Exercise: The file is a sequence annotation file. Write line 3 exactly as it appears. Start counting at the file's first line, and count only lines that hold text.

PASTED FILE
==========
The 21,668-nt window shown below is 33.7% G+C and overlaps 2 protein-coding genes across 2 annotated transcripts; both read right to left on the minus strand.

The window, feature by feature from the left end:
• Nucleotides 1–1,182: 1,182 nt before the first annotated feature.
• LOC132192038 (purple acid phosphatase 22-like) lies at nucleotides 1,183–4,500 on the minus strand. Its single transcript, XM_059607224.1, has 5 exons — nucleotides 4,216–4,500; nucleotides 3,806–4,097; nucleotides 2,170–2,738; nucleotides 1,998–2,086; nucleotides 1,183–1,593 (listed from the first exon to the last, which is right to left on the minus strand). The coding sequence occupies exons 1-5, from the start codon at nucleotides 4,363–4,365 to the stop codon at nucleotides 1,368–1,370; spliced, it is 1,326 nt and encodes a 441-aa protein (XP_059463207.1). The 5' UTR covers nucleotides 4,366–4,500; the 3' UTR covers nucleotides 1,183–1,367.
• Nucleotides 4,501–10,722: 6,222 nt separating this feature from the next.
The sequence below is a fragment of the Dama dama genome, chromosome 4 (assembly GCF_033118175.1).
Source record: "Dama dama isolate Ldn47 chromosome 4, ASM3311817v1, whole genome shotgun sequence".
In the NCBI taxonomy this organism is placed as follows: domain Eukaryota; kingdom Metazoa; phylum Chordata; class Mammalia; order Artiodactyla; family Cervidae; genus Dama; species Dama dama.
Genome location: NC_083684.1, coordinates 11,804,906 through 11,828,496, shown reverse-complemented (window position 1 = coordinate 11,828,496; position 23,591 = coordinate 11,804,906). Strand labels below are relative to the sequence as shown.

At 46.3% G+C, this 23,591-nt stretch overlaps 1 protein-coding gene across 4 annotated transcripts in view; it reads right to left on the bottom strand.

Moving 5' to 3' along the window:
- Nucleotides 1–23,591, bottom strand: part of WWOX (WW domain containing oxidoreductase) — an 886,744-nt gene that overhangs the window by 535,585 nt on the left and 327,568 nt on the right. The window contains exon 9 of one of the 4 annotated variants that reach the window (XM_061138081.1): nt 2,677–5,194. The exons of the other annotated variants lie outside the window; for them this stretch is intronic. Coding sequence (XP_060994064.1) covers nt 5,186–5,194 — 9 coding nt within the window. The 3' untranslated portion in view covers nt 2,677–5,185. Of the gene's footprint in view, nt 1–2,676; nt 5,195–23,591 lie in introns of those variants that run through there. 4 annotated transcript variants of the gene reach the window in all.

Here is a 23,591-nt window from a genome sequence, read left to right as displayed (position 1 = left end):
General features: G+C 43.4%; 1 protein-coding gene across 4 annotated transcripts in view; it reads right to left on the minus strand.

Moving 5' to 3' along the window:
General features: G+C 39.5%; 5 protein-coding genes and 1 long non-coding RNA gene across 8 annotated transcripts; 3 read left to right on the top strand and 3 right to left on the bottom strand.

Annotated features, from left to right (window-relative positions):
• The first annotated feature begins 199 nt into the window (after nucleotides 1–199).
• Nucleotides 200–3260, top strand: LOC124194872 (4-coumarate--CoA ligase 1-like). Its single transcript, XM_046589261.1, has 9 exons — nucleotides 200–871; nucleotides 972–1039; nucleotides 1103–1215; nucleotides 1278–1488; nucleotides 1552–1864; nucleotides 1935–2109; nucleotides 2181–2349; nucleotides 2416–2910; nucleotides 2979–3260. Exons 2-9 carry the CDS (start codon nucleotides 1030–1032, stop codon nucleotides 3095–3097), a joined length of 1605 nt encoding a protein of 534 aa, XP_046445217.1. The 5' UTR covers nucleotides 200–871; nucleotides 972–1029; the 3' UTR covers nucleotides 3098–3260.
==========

• Nucleotides 1–1,182: 1,182 nt before the first annotated feature.